It was Bologna’s cultural sights that made us decide to pay it a visit but in the knowledge that it also has a great reputation as a foodie destination we were justifiably excited about what and where we would be eating.
As part of our walking tour of Bologna we visited the Quadrilatero district, just off the Piazza Maggiore. This area is jam packed with cafes, bars, the market and specialist shops selling cheeses, hams, salume, colourful fruit and veg, fish, bread and wines. We knew we would be paying a return visit under our own steam to have a more leisurely look. In fact it rather made us wish we had opted for an apartment rather than a hotel so that we could buy our own feasts each day from this gastronomic paradise!
That would, however, have meant missing out on some great meals in the city. We were lucky enough to have lots of recommendations for restaurants: some from a young relative who had spent a year at the university, some from our contact at Bologna Welcome and some from one of the receptionists at our hotel who was very keen to steer us away from the tourist trail and ensure we enjoyed the traditional Bolognese cuisine. Sadly we didn’t have time to try them all but other recommendations (apart from those mentioned below) included Osteria dell’Orso for something casual, Osteria Bottega and Teresina for a more special meal and Da Nello and Serghei for typical Bolognese cuisine.
Of course we couldn’t be in Bologna without sampling the spaghetti or, as seemed to be more common, tagliatelle ragu (spaghetti Bolognaise to us Brits) and very tasty it was too. However, one of our favourite pasta dishes turned out to be Da Pietro’s tagliatelle with minced rabbit, black olives and tomatoes. We soon learned that sharing a pasta dish as a starter was the way to go and perfectly acceptable at all the restaurants that we ate in.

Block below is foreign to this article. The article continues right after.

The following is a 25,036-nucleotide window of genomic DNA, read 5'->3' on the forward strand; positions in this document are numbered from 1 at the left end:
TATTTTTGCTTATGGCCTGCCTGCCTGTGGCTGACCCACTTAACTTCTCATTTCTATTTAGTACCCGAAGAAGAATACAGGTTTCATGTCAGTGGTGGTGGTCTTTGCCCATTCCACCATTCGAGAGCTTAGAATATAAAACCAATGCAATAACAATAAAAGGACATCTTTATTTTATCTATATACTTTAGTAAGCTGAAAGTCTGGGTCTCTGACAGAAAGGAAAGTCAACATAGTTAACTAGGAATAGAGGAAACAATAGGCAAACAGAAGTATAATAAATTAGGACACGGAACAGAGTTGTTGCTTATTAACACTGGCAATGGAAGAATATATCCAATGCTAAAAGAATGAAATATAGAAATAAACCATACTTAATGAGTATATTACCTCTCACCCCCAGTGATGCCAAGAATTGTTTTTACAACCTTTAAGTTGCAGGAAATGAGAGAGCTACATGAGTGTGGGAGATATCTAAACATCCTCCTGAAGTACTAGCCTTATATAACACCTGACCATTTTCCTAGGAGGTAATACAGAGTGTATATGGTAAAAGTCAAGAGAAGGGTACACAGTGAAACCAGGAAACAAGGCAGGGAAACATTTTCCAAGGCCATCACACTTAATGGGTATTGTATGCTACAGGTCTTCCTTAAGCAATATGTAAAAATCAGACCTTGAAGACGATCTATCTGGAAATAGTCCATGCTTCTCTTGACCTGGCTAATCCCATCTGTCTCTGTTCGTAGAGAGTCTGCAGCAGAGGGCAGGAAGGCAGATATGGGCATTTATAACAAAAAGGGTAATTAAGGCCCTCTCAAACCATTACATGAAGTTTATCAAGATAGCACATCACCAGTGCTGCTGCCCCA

That left plenty of room for the delicious main courses that we enjoyed, more often than not in Da Pietro which became our favourite place to eat but also in Franco Rossi and its close neighbour, Pino, whose seafood risotto, packed with clams, mussels, squid and a large prawn was up there with the best.
Lamb was a popular dish on Bologna’s menus and Da Pietro dished up their rack with a pistachio crust which added something different to the traditional flavours of rosemary and garlic. Their guinea fowl breast cooked in a delicious citrus sauce was a high point for me whilst my husband was almost (but not quite) defeated by the generous pork shank, served with scrumptious roast potatoes.
The local red wine, a Sangiovese, provided the perfect accompaniment to our meals. Of course no stay in Italy would be complete without a pre dinner (or lunchtime) glass of prosecco and where could be better to have that than on a roof terrace with a 360 degree view of the historic city. We found the best roof terrace was at the boutique Hotel Touring, near Piazza Cavour, although our own hotel, the Metropolitan, came a close second.
For those on a budget, eating from the set price lunch menu makes good sense. For €13 each we enjoyed a lunch of tagliatelle carbonara, veal al Marsala served with fries and a small carafe of wine. That gave us the perfect excuse later on to join the Bolognese in their evening activity of aperitivi. €8 provided us with a glass of wine plus access to the most terrific buffet spread. This is usually served from about 6.30 to 9.30 and the bars around the Quadrilatero seemed to be the most popular place to be.
This area is also a good place to grab a quick lunch of a salami tagliere and a glass of wine at Zerocinquantino (051). Alternatively treat yourself to an ice cream lunch at the Cremeria Funivia in Piazza Cavour – just don’t be tempted by their ice cream cakes which looked amazing but would require the presence of several friends to share with!
All in all Bologna proved to be a great destination for those who love Italian food – the diet starts today!
Categories: Cooking Experiences